In Los Angeles Los Angeles (lôs ăn`jələs, lŏs, ăn`jəlēz'), city (1990 pop. 3,485,398), seat of Los Angeles co., S Calif.; inc. 1850.  County, growers harvested 644 tons of wine grapes in 2004 - up from 566 tons a year earlier, according to the Agriculture Commissioner's Office.

That's a pittance pit·tance  
n.
1. A meager monetary allowance, wage, or remuneration.

2. A very small amount: not a pittance of remorse.
 compared with the state's famed wine-producing regions in Northern California, but the 2004 crop was worth $743,000, more than double that of 2003 because of the focus on special varietals.

``It's small, but it is growing,'' said Richard Sokulsky, a deputy county agriculture commissioner.

About 25 percent of the grapes are produced in vineyards tucked in the Santa Monica Mountains The Santa Monica Mountains are a low transverse range in southern California in the United States. Geography
They run for approximately 40 mi (64 km) east-west from the Hollywood Hills in Los Angeles to Point Mugu in Ventura County.
 - right off Sunset Boulevard and the San Diego Freeway The San Diego Freeway (Interstate 405, and the part of Interstate 5 south of the El Toro Y[1]) is one of the principal north-south highways in Southern California, and the major beltway of I-5 running through Southern California. , he said. The rest are scattered in the Antelope Valley and Agua Dulce, northeast of Santa Clarita.

Still, it will take months for the 24 states to reassess their laws, said Jim Fiolek, executive director of the Santa Barbara County Vintners Association.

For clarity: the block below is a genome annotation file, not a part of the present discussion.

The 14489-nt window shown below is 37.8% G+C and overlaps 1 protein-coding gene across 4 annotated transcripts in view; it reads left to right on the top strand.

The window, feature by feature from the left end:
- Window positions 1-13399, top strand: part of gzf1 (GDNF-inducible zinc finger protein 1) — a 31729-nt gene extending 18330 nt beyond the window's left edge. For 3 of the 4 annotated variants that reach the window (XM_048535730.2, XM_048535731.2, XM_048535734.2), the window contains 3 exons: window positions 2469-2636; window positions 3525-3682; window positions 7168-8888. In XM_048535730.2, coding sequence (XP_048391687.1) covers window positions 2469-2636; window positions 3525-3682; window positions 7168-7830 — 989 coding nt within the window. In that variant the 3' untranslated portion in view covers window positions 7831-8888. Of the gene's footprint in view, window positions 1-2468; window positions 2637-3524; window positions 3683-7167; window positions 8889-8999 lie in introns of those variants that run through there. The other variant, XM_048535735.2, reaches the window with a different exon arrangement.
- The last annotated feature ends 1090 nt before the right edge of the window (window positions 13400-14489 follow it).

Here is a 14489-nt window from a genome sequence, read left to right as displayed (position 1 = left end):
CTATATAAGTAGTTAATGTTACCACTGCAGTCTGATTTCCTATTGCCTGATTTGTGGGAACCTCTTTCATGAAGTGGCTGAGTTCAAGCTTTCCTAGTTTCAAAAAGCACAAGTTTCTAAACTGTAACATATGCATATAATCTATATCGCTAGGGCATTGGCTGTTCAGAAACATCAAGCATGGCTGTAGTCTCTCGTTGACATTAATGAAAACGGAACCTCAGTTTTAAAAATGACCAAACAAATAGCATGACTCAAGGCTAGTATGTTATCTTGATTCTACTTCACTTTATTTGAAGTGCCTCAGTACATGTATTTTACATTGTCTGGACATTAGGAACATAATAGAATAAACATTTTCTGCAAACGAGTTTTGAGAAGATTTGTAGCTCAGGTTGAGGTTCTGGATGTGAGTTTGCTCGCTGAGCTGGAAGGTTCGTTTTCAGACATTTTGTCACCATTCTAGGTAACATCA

``One thing that has to be taken into consideration - the carriers that take the wine,'' he said. ``It doesn't mean tomorrow you or me can ship wine to Michigan and New York. UPS has to take it and accept it.''

Some local vintners relish the opportunity for Los Angeles wines to tap new markets.

``We're a little guy who appreciates any shot at an increased market presence,'' said Cathy MacAdam macadam

Form of pavement invented by John McAdam. McAdam's road cross-section consisted of a compacted subgrade of crushed granite or greenstone designed to support the load, covered by a surface of light stone to absorb wear and tear and shed water to the drainage ditches.
, co-owner of Agua Dulce Vineyards. ``It's a great opportunity for a boutique winery like ourselves to extend to New York and Michigan.''

The winery produces about 50,000 gallons of wine per year, with mail order making up some 10 percent of business. MacAdam believes her product can help expand that, partly through marketing Los Angeles as a birthplace of California wine.

``That fact distinguishes us from the marketplace all by itself,'' she said. ``It might draw attention and make us the pick over the Sonoma or the Napa Valley product that you can get from the liquor stores there.''

Dick Kelsey, whose Kelsey See Canyon Vineyard in San Luis Obispo San Luis Obispo (săn l`ĭs ōbĭs`pō), city (1990 pop. 41,958), seat of San Luis Obispo co., S Calif., near San Luis Obispo Bay; inc. 1856.  produces a specialty apple-infused chardonnay and merlot from the local fruit, sees the chance to get its award-winning products into private cellars nationwide.

``If this opens up even a few states, it's going to be a tremendous plus,'' said Kelsey, owner of the small five-acre vineyard and winery. ``A lot of people come in here from New York who want to join the club, but they can't do it.''

The Associated Press contributed to this report.

Eugene Tong, (661) 257-5253

eugene.tong(at)dailynews.com

CAPTION(S):

photo

Photo:

(color) Julie White, a sales associate at Agua Dulce Vineyards, prepares boxes of wine for shipment on Monday.

David Crane/Staff Photographer
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Publication:Daily News (Los Angeles, CA)
Date:May 17, 2005
Words:851